Other people came in, many of them oblivious of the young boy patiently waiting outside. Many of these people had their own health problems. Some were patients and others were visitors of relatives, friends and loved ones holed up in the hospital wards. A young man finally did what I was incapable of doing and the young boy managed to get inside. I closed my eyes and prayed in my heart for the two of them, for that is the best I had to offer them at that moment of time. I placed myself in his shoes, and felt the frustration I would likely experience if I were in his predicament (his legs looked like they’d never been used before). I wondered how it must be like to see able bodied people walking and running past you all the time, inadvertently mocking your inability to move as quickly as they could. It was a glass ceiling of sorts, and it was here that I found common ground with the boy in the wheelchair. It was here that my thoughts settled on as a point of departure from the guilt and shame that was slowly subsiding, instead being replaced by a flurry of images and memories, all somehow related to the glass ceiling that has a commanding influence on a large majority of the youth all over the world.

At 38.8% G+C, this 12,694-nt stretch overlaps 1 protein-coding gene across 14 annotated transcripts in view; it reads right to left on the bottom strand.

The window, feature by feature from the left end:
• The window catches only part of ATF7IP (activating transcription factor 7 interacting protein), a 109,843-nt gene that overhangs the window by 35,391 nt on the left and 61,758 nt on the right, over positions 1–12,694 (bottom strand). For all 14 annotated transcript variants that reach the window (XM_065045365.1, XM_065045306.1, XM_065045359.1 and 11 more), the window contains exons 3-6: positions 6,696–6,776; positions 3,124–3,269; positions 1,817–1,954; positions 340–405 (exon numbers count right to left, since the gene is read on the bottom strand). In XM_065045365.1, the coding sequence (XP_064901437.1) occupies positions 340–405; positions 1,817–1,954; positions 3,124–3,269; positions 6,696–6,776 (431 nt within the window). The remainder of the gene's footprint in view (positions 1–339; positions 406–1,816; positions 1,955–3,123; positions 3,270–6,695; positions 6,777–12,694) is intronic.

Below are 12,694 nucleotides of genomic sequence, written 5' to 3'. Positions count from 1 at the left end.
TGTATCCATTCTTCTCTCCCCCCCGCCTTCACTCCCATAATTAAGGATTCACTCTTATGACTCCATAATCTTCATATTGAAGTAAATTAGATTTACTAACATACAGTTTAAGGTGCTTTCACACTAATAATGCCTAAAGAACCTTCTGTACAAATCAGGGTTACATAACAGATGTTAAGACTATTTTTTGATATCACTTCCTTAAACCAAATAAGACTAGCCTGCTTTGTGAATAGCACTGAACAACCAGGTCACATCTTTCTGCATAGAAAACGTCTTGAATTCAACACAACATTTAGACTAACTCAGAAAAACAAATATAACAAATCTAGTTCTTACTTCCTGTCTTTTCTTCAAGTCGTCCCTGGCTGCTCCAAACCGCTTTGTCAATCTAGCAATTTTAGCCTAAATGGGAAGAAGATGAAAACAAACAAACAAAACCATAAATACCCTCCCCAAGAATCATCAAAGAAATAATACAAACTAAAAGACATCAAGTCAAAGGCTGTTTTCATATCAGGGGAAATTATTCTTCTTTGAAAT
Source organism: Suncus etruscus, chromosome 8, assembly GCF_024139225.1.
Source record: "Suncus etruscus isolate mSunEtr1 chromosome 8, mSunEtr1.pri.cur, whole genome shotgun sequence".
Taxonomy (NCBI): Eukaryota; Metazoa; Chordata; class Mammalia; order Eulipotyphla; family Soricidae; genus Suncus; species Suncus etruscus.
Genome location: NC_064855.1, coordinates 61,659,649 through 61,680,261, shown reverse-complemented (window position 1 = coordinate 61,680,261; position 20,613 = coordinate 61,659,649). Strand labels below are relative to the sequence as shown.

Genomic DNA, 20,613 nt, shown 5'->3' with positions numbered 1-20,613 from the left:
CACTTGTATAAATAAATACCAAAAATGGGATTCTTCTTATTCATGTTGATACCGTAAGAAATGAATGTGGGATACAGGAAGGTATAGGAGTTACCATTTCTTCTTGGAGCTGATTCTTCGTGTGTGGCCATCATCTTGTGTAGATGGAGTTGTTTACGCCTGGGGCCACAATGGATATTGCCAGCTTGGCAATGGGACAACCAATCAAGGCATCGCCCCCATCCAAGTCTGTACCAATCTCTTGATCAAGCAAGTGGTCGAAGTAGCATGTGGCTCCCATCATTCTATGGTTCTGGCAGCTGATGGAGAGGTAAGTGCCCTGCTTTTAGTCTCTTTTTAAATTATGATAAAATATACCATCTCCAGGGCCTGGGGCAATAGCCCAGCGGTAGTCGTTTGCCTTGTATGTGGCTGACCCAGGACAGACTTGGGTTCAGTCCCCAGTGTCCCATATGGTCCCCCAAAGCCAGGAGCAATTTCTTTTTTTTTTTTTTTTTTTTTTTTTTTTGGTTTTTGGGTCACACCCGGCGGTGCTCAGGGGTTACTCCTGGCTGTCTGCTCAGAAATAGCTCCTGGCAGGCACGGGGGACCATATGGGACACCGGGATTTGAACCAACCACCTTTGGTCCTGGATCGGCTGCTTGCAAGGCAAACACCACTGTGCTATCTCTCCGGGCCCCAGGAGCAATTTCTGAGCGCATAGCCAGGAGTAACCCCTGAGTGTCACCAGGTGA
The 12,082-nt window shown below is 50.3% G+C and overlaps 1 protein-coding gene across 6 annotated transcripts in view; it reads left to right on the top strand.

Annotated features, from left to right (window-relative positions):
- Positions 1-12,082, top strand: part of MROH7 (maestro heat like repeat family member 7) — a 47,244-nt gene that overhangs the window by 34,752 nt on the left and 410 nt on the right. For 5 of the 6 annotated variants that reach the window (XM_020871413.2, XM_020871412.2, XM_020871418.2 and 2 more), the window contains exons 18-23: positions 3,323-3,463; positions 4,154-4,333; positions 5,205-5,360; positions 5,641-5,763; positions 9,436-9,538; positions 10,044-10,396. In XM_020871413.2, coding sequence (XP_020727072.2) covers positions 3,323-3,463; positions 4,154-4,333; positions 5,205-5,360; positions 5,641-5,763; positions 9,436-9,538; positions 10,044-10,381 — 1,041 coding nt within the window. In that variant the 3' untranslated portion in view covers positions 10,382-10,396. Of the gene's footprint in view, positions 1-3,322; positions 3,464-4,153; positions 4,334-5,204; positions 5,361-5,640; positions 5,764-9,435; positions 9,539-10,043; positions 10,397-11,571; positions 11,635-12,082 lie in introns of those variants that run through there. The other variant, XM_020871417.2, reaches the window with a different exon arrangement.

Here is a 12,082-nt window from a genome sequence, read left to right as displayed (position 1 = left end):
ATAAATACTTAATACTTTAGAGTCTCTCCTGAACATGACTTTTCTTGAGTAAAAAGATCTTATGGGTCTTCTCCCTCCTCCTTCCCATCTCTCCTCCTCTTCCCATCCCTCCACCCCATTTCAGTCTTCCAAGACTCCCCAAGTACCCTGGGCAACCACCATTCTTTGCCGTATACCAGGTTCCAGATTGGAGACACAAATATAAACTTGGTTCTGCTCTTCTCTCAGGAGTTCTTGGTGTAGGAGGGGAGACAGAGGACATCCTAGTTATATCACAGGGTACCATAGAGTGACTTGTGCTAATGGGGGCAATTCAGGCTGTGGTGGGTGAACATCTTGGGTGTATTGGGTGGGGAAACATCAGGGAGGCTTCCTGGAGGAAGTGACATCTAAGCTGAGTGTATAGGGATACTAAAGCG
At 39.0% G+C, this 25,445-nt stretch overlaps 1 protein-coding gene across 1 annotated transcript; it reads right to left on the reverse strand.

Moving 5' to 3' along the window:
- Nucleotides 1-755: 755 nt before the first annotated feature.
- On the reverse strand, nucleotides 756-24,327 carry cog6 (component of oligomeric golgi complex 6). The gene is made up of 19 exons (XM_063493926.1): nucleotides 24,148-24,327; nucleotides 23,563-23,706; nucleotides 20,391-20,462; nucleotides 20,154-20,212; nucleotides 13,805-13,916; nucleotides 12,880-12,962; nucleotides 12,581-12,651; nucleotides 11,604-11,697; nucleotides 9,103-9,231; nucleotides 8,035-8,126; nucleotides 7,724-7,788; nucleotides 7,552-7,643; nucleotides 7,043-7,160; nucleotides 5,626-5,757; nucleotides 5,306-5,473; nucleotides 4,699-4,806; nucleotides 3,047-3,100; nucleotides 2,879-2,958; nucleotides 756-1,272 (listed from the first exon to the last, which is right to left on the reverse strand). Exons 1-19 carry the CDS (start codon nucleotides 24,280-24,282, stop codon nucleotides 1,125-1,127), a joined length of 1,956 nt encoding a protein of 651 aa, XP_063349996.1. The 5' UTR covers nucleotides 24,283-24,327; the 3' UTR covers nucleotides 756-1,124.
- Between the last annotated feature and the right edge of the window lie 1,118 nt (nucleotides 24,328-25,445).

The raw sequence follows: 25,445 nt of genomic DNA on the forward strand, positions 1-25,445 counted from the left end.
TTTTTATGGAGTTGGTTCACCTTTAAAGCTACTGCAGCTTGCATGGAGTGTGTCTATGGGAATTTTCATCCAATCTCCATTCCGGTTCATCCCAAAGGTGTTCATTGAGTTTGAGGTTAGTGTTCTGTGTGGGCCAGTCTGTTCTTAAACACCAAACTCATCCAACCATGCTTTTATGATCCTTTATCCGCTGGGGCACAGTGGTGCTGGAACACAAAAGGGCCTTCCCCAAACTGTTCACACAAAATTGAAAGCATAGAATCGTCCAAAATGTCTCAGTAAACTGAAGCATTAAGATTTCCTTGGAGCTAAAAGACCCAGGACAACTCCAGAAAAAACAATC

In my quest to find the missing link connecting point A and point B, it seemed too easy to simply accumulate knowledge and seize an opportunity and subsequently traipse to the finish line, being crowned with glory, fame and riches while leaving an impact on the world at the same time. It all smacks of naivety and a big sense of entitlement. I had thought that innovation, disruption and launching a startup company or something along that line as soon as I could after finishing school was the surefire way of cutting through all the white noise and red tape of bureaucracy and dictatorial tendencies of government and corporate employers. This article on the struggle of one Startup to survive Silicon Valley has shown me that the path is not as straight and narrow as I thought it to be.